Japan's Prime Minister Yukio Hatoyama on Saturday offered an apology to victims of mercury poisoning more than 50 years after the country's worst industrial pollution disaster hit the fishing town of Minamata.
Hatoyama made the sincerest ever government apology at an annual memorial service in Minamata after his administration settled a suit by more than 2,000 victims of the poisoning in March.
"I admit responsibility for not being able to prevent the disease from spreading and apologise from the bottom of my heart," said Hatoyama, who became the first prime minister to attend the annual service.
From the 1950s on a synthetic resin factory run by chemical company Chisso Corp dumped methyl mercury into the bay of the town on southwestern Kyushu island, poisoning the marine habitat and the local population.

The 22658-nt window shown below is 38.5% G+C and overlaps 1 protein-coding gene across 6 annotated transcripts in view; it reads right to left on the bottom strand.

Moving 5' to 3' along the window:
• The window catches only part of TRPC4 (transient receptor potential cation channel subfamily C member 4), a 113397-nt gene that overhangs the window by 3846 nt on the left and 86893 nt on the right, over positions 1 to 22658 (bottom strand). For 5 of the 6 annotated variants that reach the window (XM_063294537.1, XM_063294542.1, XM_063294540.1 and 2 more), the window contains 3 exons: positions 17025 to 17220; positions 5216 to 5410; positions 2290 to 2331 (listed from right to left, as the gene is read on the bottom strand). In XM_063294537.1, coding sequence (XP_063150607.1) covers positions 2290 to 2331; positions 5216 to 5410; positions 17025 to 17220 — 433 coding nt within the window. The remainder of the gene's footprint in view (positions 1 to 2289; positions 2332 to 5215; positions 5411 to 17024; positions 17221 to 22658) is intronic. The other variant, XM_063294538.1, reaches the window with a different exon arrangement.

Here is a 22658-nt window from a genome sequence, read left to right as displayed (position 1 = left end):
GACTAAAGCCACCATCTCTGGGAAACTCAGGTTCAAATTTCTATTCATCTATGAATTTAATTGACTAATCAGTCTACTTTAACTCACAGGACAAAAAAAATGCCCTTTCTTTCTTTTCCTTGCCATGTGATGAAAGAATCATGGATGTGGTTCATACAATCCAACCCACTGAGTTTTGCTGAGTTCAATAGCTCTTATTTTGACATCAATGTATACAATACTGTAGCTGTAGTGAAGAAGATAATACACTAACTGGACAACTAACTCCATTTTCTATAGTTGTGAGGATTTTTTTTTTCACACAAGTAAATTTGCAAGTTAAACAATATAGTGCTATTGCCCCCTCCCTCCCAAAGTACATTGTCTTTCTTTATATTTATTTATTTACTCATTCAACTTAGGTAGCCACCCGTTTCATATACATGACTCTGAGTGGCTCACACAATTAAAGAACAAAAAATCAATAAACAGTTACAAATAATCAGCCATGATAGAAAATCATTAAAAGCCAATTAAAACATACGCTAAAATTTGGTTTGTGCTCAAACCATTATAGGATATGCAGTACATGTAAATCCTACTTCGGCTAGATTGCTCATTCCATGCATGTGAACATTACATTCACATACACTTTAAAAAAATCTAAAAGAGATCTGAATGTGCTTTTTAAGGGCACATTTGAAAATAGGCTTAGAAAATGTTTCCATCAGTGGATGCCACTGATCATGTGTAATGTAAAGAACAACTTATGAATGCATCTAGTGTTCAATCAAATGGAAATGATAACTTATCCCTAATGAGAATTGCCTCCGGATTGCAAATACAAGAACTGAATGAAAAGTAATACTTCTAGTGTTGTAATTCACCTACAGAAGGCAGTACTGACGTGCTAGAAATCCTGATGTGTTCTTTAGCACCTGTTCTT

Victims suffered spasms, seizures and loss of sensation and motor control that impaired their ability to walk and speak. Babies were born with nervous system damage and other mental and physical deformities.
The health problems in Minamata were first reported by a local hospital in 1956. Although Chisso was immediately suspected, its management denied responsibility and the plant continued dumping mercury until 1968, when the company was officially blamed for the health problems.
The Supreme Court in 1988 found Chisso's then president and then director of Chisso Minamata Factory guilty.
Following the out-of-court settlement in March, the government also adopted redress measures for more than 30,000 unrecognised Minamata disease sufferers.